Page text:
If the Lord wills. James 4:13-16 points us to an appropriate approach to every day of life..."If the Lord wills, we will live and do this or that." This initial view point frees us from being victims of our circumstances. This view point allows us to see that God is orchestrating the events of our life no matter if we perceive them as good or bad. We act and respond in trust to what He is doing.
Anger is revealed when our plans do not go the way that we want. God or others step in and mess up our perfect plans! This gets to us and we tend to retaliate in anger against those people getting in our way and against God who is interfering in our plans. This anger can be directed at our spouse, children, co-workers, fellow church members, cashiers, students, teachers, traffic, weather, etc.
James reminds us that we do not know what tomorrow brings. He helps us to have perspective by reminding us of who we are. We are mere mist. As mere mortals, here today and gone tomorrow, what makes us so important that life must go according to our plans?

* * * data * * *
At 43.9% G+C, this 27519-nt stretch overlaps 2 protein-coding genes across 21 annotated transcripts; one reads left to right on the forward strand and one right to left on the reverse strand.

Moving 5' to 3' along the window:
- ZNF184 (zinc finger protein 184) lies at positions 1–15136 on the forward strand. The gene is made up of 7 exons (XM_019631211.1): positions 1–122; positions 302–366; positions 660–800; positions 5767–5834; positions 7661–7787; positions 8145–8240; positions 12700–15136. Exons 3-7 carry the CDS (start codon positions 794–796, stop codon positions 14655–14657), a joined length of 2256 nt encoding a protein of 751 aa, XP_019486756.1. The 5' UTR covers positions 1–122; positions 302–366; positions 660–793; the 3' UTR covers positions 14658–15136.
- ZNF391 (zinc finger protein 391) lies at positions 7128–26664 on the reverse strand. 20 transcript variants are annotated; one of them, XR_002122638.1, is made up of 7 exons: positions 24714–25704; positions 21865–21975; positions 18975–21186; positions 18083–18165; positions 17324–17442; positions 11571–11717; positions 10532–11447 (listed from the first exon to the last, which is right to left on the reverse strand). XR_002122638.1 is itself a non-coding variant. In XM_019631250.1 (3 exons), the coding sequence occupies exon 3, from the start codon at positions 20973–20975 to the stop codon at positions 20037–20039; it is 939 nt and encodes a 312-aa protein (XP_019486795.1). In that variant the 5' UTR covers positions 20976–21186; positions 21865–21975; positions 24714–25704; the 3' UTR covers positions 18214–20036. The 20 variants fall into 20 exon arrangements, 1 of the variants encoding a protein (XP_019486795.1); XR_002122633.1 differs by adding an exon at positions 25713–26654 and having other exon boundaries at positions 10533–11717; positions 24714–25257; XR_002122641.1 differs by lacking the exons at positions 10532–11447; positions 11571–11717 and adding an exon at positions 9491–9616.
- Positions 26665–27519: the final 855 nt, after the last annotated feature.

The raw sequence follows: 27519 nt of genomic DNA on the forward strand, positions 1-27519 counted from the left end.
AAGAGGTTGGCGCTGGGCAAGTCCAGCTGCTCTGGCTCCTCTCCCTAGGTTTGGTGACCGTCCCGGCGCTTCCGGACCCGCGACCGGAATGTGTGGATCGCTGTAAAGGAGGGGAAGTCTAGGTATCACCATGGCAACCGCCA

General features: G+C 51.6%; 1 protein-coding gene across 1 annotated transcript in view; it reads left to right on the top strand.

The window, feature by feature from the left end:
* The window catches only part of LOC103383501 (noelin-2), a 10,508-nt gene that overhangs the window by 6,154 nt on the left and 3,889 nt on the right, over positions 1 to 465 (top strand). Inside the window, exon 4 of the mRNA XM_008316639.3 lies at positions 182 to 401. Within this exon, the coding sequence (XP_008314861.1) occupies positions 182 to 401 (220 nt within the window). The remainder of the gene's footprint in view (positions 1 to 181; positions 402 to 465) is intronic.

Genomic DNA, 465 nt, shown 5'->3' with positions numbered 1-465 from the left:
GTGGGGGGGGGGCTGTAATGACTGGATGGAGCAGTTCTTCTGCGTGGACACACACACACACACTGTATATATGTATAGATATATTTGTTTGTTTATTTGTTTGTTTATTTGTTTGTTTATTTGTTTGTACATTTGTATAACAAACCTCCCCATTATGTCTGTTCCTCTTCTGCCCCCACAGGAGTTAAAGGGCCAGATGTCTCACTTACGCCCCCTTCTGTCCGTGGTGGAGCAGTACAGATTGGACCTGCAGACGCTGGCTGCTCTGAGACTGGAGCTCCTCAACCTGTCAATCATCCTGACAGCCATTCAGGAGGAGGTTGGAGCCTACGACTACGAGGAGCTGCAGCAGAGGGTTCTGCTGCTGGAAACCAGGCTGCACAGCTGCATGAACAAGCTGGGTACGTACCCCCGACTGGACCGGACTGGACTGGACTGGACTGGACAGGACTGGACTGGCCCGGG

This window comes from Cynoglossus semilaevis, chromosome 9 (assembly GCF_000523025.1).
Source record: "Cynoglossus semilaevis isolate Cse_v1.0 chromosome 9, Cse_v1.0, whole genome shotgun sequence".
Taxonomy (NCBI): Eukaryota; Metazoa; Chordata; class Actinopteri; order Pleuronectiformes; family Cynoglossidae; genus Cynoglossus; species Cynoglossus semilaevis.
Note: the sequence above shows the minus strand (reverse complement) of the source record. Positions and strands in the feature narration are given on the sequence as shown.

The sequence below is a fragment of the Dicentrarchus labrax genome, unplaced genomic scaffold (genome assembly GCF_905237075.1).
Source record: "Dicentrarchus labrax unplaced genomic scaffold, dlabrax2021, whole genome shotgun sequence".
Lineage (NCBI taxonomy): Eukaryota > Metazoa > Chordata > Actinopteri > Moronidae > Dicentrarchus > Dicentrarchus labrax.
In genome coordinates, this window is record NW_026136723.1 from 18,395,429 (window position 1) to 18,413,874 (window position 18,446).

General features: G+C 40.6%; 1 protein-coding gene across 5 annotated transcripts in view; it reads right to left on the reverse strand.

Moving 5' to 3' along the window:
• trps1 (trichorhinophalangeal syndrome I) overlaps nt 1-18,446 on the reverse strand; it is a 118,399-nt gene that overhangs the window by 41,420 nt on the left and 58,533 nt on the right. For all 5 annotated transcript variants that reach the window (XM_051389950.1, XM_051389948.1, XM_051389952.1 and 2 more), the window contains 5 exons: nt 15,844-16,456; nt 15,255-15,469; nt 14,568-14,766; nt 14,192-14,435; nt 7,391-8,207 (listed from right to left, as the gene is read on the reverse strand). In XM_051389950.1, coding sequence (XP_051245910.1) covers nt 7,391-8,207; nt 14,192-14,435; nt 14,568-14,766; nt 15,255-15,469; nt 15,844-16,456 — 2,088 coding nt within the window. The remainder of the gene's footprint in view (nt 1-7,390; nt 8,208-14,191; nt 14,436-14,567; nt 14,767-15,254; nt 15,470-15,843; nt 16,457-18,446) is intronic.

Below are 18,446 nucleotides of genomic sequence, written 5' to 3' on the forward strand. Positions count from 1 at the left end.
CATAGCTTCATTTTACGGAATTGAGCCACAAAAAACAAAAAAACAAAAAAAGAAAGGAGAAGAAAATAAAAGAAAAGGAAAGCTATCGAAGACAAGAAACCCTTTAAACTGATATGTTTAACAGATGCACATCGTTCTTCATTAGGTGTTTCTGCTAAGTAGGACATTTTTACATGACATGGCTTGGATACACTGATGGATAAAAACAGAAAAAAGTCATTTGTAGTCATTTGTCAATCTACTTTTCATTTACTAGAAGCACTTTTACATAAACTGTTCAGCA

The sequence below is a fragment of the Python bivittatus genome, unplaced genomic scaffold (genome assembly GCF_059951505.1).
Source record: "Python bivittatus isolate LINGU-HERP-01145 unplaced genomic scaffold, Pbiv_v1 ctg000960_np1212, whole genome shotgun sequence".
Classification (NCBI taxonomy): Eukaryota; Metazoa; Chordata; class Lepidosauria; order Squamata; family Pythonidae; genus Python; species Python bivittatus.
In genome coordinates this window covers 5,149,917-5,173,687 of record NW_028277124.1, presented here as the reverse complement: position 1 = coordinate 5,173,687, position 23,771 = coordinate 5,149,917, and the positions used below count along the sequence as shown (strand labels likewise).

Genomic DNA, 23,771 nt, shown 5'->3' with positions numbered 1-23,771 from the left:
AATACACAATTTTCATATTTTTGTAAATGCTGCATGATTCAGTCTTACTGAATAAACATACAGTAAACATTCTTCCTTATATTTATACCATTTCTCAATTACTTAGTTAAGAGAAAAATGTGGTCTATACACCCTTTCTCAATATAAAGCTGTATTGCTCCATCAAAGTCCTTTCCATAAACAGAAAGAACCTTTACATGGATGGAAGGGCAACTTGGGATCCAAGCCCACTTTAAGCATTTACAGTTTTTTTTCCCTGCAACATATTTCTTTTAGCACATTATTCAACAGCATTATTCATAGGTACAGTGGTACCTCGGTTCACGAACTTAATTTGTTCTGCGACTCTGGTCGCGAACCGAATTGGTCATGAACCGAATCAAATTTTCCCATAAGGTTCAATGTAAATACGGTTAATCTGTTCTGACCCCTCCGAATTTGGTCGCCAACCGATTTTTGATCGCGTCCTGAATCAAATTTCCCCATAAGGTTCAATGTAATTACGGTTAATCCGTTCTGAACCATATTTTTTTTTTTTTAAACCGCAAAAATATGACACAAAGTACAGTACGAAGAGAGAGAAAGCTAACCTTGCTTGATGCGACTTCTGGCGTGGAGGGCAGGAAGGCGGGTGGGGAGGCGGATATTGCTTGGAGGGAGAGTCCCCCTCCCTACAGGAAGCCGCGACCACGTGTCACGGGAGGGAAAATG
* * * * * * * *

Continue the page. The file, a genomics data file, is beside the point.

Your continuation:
Anger at life's turn of unexpected events reveals our self-importance and our attempt to be sovereign. Rather than responding as though our "kingly rights" have been violated, we need to respond as servants of the true King by saying, "I want what you want." Job puts it in understandable terms, "The Lord gave, and the Lord has taken away; blessed be the name of the Lord." (Job 1:21) His crisis of "life plans" turned Him to worship the sovereign and good God.
Attempts to control all of life or to plan as though nothing can thwart our well orchestrated order will tend towards anger directed at those who get in our way and will ultimately be directed towards God. Planning with the understanding that God is in control of all that is taking place, allows us to serve and worship God when life does not go as planned. Are we angry with God or are we worshiping God? Our response to this question will help us discern how we view ourselves and how we view God.